Which explained Monica’s marriages to wealthy men and her preoccupation with money. All these years, she had to know how shallow her daughter thought she was, but she’d lived with it, instead of telling the truth.
Of course, I’d hoped Eva would never learn what I had done to Nathan. I feared she would think I was a monster.
Clancy rose swiftly to his feet, despite his bulk. “And as I mentioned at the outset, Katherine’s care is now your financial responsibility. Whether you disclose any of this to Eva is something you’ll have to weigh.”
I studied him. “Why are you trusting me with this?”
He straightened his jacket. “I saw you throw yourself over Eva when Hall opened fire. That, along with how you dealt with Barker, tells me you’ll do anything to protect her. If you think it’s in her best interests to know, you’ll tell her when the time is right.”
With a brusque nod of his head, he left the room.
I lingered, gathering my thoughts.
Pivoting at the sound of Eva’s voice, I faced the doorway and watched her come toward me.
“What are you doing here?” she asked, looking starkly beautiful in a simple black dress. “I was looking all over for you. Clancy had to tell me where you were.”
“I had a drink,” I told her, giving her a partial truth.
“How many drinks?” The slight twinkle in her eye told me she wasn’t upset about it. “You’ve been in here awhile, ace. We have to take Dad to the airport.”
Startled, I glanced at my watch, realized I’d been lost in my own reflections for some time. It was an effort to come back to the present and stop mulling over Lauren’s tragic history. I couldn’t change the past.
But what I had to do was clear enough. I would see to her sister’s welfare. I would take care of her beloved daughter. In those ways, I would honor the woman Monica had been. And one day, if it seemed like the right thing to do, I’d introduce her to Eva.
“I love you,” I told my wife, taking her hand in mine.
“You okay?” she asked, knowing my moods so well.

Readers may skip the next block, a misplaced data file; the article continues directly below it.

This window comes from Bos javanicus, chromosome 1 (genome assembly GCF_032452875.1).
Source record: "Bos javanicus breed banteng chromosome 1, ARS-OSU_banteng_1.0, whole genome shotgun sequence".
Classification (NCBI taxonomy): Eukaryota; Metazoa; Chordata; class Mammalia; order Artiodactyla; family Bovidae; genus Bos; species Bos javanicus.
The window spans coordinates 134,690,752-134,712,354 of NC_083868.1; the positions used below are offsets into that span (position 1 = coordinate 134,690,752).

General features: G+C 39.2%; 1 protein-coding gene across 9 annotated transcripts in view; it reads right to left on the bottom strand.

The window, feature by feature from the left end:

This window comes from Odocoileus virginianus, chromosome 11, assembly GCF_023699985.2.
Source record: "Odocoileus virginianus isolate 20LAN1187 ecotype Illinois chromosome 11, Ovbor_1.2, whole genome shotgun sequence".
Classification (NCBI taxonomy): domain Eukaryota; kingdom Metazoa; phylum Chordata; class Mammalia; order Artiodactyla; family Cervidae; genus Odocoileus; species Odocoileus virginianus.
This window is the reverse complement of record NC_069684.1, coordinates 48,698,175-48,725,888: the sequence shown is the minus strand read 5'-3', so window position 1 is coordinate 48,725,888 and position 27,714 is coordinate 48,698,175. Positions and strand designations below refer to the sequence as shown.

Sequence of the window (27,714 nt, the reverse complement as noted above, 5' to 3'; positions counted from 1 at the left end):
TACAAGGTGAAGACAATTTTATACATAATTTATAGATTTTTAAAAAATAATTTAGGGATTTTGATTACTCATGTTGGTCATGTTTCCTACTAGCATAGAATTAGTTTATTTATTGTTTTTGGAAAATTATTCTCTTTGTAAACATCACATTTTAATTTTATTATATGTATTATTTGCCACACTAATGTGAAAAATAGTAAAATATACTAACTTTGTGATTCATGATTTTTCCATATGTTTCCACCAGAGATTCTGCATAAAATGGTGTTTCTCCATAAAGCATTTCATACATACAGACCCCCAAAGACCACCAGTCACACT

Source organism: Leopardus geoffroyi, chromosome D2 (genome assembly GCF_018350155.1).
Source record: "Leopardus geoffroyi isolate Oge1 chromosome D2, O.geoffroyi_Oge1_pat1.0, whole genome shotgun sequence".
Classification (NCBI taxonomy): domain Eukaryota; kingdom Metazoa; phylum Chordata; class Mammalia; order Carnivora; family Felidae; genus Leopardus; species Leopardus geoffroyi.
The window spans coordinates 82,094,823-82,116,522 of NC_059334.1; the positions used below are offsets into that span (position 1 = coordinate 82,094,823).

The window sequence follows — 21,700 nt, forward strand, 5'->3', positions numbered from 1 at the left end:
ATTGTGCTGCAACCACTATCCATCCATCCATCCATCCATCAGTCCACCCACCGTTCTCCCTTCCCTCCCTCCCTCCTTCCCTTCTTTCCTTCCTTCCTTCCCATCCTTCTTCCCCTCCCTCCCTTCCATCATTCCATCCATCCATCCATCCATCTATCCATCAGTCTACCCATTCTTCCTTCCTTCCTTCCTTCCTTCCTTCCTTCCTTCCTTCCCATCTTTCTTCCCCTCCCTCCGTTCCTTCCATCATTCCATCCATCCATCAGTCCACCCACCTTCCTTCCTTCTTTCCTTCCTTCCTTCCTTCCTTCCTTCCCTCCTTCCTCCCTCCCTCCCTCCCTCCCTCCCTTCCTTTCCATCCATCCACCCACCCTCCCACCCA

“Yes.” I touched her cheek and gave her a soft smile. “Let’s go.”
“What an odd choice for a honeymoon hotel.”
I turn my head to find my mom stretched out on the lounger beside me on the deck. She’s wearing a purple bikini, her skin lightly tanned and firm, her nails painted an elegant nude.
Happiness fills me. I’m so glad to see her again.
“It’s a private joke,” I explain, taking in the view of the Pacific Ocean glittering beyond the emerald ribbon of forest in front of us. “I told Gideon I have a Tarzan fantasy, so he found us a luxury tree house.”
I’d been delighted when I first saw the hotel suite suspended high above the ground in the arms of an ancient banyan tree. The panoramic views from its deck are indescribably beautiful, something Gideon and I enjoy whenever we step outside our leafy bower.
“So you’re Jane …” My mother shakes her head. “I won’t even comment.”
I grin, glad I can still shock her speechless on occasion.
With a sigh, she leans her head back and closes her eyes, sunbathing. “I’m so glad your father has decided to move to New York. It gives me peace of mind to know he’ll be there for you.”
“Yeah, well … I’m getting used to the idea.”
It’s harder accepting that my mom was a completely different person than who I’d thought she was. I debate bringing all of that up. I don’t want to mar the joy of spending time with her again. But her journal entries were written as letters to me and I can’t help the need to respond.
“I’ve been reading your diaries,” I say.
Her answer is casual. I feel anger and frustration but push them away. “Why didn’t you share any of your past with me before?”
“I meant to.” Her head turns toward me. “When you were little, I planned to one day. Then Nathan … happened, and you were recovering from that. And you met Gideon. I always thought there would be time.”
I know that’s not completely true. Life continues. Something would always serve as an excuse to wait longer. My mom hadn’t held out for a time when I could accept all she’d done for the sake of her sister; she’d waited until she could.
It took a strong woman to make the choices and take the actions she had. It was good to know that about her, but more so to understand the source of her fragility. My mother had been a woman tormented by the path her life had taken. Killing Jackson had haunted her, because she’d hated him so desperately and felt joy when he was dead, even as she felt horror for the murder itself.
Leaving my father behind had destroyed a vital part of her, as had living as if her sister, Katherine, didn’t exist. My mother had been separated from two pieces of her heart yet somehow managed to go on. Her overprotectiveness made sense to me now—she could not have imagined surviving if she lost me, too.